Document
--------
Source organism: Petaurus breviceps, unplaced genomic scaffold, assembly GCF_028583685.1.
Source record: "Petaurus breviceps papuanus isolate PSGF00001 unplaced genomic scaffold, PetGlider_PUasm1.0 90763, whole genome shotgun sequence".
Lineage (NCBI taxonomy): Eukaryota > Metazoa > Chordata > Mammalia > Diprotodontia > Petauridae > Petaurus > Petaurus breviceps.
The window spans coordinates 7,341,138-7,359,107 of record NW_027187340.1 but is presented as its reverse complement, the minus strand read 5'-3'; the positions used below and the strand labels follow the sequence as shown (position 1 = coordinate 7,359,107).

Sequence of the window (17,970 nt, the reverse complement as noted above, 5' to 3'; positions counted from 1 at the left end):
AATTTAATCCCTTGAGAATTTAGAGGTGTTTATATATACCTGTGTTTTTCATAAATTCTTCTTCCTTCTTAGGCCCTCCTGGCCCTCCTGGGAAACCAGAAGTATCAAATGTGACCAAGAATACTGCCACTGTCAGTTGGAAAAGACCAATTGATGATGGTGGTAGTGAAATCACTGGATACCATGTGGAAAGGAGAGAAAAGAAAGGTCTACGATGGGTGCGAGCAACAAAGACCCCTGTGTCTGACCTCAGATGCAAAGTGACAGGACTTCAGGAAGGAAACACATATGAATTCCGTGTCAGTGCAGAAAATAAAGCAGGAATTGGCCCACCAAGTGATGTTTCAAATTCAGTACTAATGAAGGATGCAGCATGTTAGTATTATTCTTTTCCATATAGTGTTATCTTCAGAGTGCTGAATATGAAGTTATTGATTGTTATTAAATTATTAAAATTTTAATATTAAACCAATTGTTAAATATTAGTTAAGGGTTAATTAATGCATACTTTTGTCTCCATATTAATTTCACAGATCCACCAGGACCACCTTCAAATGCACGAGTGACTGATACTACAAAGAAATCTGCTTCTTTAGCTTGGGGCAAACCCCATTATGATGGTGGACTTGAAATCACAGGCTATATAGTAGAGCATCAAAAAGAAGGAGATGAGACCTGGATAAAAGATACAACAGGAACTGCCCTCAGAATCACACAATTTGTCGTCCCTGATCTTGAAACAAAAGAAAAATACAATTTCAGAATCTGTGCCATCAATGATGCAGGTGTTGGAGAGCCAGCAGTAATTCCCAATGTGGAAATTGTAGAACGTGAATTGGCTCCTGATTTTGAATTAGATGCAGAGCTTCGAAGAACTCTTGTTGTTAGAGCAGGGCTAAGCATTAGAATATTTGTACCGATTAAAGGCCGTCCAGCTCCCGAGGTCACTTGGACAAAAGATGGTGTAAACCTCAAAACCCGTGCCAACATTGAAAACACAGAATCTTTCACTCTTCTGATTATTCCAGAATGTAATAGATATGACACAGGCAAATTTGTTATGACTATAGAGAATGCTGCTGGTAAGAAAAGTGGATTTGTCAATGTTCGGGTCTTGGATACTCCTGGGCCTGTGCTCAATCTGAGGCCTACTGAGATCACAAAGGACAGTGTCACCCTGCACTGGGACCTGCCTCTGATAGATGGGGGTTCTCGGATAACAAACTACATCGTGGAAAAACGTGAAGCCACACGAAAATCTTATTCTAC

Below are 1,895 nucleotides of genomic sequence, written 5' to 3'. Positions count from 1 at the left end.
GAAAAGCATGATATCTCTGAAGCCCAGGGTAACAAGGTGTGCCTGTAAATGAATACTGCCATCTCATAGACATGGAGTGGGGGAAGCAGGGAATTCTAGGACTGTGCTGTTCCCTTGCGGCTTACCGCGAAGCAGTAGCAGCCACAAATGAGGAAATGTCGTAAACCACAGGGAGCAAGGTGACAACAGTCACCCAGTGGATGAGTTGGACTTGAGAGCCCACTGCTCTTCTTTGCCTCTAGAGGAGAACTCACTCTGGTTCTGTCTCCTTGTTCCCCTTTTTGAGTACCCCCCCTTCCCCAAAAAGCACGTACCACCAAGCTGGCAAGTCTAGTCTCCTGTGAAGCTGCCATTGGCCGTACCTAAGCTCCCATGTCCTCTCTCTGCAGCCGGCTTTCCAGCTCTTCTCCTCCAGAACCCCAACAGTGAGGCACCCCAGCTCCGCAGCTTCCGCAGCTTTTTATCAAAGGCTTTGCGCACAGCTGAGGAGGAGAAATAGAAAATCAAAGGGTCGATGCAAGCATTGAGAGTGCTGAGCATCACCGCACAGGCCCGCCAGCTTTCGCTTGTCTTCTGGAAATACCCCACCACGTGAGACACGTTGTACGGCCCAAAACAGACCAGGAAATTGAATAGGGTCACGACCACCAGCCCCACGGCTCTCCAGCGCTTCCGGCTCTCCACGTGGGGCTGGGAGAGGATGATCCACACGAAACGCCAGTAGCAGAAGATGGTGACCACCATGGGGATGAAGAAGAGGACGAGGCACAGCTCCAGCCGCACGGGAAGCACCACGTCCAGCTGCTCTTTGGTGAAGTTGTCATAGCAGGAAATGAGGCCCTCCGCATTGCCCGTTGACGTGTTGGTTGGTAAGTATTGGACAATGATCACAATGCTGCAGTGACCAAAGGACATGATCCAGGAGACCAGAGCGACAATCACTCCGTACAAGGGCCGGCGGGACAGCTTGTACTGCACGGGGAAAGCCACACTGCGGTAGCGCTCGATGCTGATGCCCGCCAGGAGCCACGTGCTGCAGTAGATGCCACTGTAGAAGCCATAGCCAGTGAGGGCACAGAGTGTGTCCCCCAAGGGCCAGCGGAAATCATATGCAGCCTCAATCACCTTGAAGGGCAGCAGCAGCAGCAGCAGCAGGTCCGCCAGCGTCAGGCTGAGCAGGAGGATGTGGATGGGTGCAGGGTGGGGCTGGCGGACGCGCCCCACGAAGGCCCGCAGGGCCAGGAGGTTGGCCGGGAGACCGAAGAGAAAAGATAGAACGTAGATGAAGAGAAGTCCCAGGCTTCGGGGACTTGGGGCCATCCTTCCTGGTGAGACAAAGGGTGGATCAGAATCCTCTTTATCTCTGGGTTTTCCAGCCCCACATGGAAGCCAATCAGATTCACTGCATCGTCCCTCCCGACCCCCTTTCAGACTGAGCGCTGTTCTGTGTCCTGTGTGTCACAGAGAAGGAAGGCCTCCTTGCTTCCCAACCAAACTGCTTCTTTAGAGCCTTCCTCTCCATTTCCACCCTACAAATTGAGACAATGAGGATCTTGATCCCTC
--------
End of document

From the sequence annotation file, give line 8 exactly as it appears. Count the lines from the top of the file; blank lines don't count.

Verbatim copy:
GAAAAGCATGATATCTCTGAAGCCCAGGGTAACAAGGTGTGCCTGTAAATGAATACTGCCATCTCATAGACATGGAGTGGGGGAAGCAGGGAATTCTAGGACTGTGCTGTTCCCTTGCGGCTTACCGCGAAGCAGTAGCAGCCACAAATGAGGAAATGTCGTAAACCACAGGGAGCAAGGTGACAACAGTCACCCAGTGGATGAGTTGGACTTGAGAGCCCACTGCTCTTCTTTGCCTCTAGAGGAGAACTCACTCTGGTTCTGTCTCCTTGTTCCCCTTTTTGAGTACCCCCCCTTCCCCAAAAAGCACGTACCACCAAGCTGGCAAGTCTAGTCTCCTGTGAAGCTGCCATTGGCCGTACCTAAGCTCCCATGTCCTCTCTCTGCAGCCGGCTTTCCAGCTCTTCTCCTCCAGAACCCCAACAGTGAGGCACCCCAGCTCCGCAGCTTCCGCAGCTTTTTATCAAAGGCTTTGCGCACAGCTGAGGAGGAGAAATAGAAAATCAAAGGGTCGATGCAAGCATTGAGAGTGCTGAGCATCACCGCACAGGCCCGCCAGCTTTCGCTTGTCTTCTGGAAATACCCCACCACGTGAGACACGTTGTACGGCCCAAAACAGACCAGGAAATTGAATAGGGTCACGACCACCAGCCCCACGGCTCTCCAGCGCTTCCGGCTCTCCACGTGGGGCTGGGAGAGGATGATCCACACGAAACGCCAGTAGCAGAAGATGGTGACCACCATGGGGATGAAGAAGAGGACGAGGCACAGCTCCAGCCGCACGGGAAGCACCACGTCCAGCTGCTCTTTGGTGAAGTTGTCATAGCAGGAAATGAGGCCCTCCGCATTGCCCGTTGACGTGTTGGTTGGTAAGTATTGGACAATGATCACAATGCTGCAGTGACCAAAGGACATGATCCAGGAGACCAGAGCGACAATCACTCCGTACAAGGGCCGGCGGGACAGCTTGTACTGCACGGGGAAAGCCACACTGCGGTAGCGCTCGATGCTGATGCCCGCCAGGAGCCACGTGCTGCAGTAGATGCCACTGTAGAAGCCATAGCCAGTGAGGGCACAGAGTGTGTCCCCCAAGGGCCAGCGGAAATCATATGCAGCCTCAATCACCTTGAAGGGCAGCAGCAGCAGCAGCAGCAGGTCCGCCAGCGTCAGGCTGAGCAGGAGGATGTGGATGGGTGCAGGGTGGGGCTGGCGGACGCGCCCCACGAAGGCCCGCAGGGCCAGGAGGTTGGCCGGGAGACCGAAGAGAAAAGATAGAACGTAGATGAAGAGAAGTCCCAGGCTTCGGGGACTTGGGGCCATCCTTCCTGGTGAGACAAAGGGTGGATCAGAATCCTCTTTATCTCTGGGTTTTCCAGCCCCACATGGAAGCCAATCAGATTCACTGCATCGTCCCTCCCGACCCCCTTTCAGACTGAGCGCTGTTCTGTGTCCTGTGTGTCACAGAGAAGGAAGGCCTCCTTGCTTCCCAACCAAACTGCTTCTTTAGAGCCTTCCTCTCCATTTCCACCCTACAAATTGAGACAATGAGGATCTTGATCCCTC